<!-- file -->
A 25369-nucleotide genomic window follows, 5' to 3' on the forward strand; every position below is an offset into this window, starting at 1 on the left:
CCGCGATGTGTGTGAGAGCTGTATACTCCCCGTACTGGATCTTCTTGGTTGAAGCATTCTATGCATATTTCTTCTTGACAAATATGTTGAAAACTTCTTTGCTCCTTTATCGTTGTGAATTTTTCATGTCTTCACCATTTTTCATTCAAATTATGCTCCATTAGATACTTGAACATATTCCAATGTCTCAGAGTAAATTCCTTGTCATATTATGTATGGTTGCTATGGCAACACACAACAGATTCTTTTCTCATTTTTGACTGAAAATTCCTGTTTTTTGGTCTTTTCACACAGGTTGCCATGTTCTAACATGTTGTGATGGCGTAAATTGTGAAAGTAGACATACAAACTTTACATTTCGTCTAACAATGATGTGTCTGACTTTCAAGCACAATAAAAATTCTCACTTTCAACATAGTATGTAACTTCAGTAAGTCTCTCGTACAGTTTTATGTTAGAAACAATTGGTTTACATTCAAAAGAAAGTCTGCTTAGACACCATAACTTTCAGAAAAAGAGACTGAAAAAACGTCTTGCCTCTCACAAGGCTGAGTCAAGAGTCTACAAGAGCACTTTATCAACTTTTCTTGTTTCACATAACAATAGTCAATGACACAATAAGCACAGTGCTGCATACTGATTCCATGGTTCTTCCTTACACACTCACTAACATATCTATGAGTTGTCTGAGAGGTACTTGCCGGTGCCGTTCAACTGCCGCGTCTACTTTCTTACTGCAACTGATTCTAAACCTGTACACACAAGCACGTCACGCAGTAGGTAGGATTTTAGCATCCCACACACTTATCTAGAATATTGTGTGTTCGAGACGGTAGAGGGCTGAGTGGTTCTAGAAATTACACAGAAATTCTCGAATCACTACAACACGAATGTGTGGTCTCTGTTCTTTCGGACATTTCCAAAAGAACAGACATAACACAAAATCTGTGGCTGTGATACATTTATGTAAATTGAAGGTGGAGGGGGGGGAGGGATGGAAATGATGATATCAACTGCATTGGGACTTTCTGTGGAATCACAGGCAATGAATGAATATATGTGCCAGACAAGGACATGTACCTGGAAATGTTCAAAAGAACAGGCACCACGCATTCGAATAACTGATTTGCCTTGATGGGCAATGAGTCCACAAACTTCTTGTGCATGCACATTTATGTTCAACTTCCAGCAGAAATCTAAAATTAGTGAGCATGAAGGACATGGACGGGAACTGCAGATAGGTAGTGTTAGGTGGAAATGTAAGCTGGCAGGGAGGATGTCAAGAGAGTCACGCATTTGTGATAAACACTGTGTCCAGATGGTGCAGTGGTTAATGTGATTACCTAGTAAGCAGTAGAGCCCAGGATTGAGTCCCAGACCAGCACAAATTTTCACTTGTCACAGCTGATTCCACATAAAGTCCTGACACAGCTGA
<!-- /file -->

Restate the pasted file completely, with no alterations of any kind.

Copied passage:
A 25369-nucleotide genomic window follows, 5' to 3' on the forward strand; every position below is an offset into this window, starting at 1 on the left:
CCGCGATGTGTGTGAGAGCTGTATACTCCCCGTACTGGATCTTCTTGGTTGAAGCATTCTATGCATATTTCTTCTTGACAAATATGTTGAAAACTTCTTTGCTCCTTTATCGTTGTGAATTTTTCATGTCTTCACCATTTTTCATTCAAATTATGCTCCATTAGATACTTGAACATATTCCAATGTCTCAGAGTAAATTCCTTGTCATATTATGTATGGTTGCTATGGCAACACACAACAGATTCTTTTCTCATTTTTGACTGAAAATTCCTGTTTTTTGGTCTTTTCACACAGGTTGCCATGTTCTAACATGTTGTGATGGCGTAAATTGTGAAAGTAGACATACAAACTTTACATTTCGTCTAACAATGATGTGTCTGACTTTCAAGCACAATAAAAATTCTCACTTTCAACATAGTATGTAACTTCAGTAAGTCTCTCGTACAGTTTTATGTTAGAAACAATTGGTTTACATTCAAAAGAAAGTCTGCTTAGACACCATAACTTTCAGAAAAAGAGACTGAAAAAACGTCTTGCCTCTCACAAGGCTGAGTCAAGAGTCTACAAGAGCACTTTATCAACTTTTCTTGTTTCACATAACAATAGTCAATGACACAATAAGCACAGTGCTGCATACTGATTCCATGGTTCTTCCTTACACACTCACTAACATATCTATGAGTTGTCTGAGAGGTACTTGCCGGTGCCGTTCAACTGCCGCGTCTACTTTCTTACTGCAACTGATTCTAAACCTGTACACACAAGCACGTCACGCAGTAGGTAGGATTTTAGCATCCCACACACTTATCTAGAATATTGTGTGTTCGAGACGGTAGAGGGCTGAGTGGTTCTAGAAATTACACAGAAATTCTCGAATCACTACAACACGAATGTGTGGTCTCTGTTCTTTCGGACATTTCCAAAAGAACAGACATAACACAAAATCTGTGGCTGTGATACATTTATGTAAATTGAAGGTGGAGGGGGGGGAGGGATGGAAATGATGATATCAACTGCATTGGGACTTTCTGTGGAATCACAGGCAATGAATGAATATATGTGCCAGACAAGGACATGTACCTGGAAATGTTCAAAAGAACAGGCACCACGCATTCGAATAACTGATTTGCCTTGATGGGCAATGAGTCCACAAACTTCTTGTGCATGCACATTTATGTTCAACTTCCAGCAGAAATCTAAAATTAGTGAGCATGAAGGACATGGACGGGAACTGCAGATAGGTAGTGTTAGGTGGAAATGTAAGCTGGCAGGGAGGATGTCAAGAGAGTCACGCATTTGTGATAAACACTGTGTCCAGATGGTGCAGTGGTTAATGTGATTACCTAGTAAGCAGTAGAGCCCAGGATTGAGTCCCAGACCAGCACAAATTTTCACTTGTCACAGCTGATTCCACATAAAGTCCTGACACAGCTGA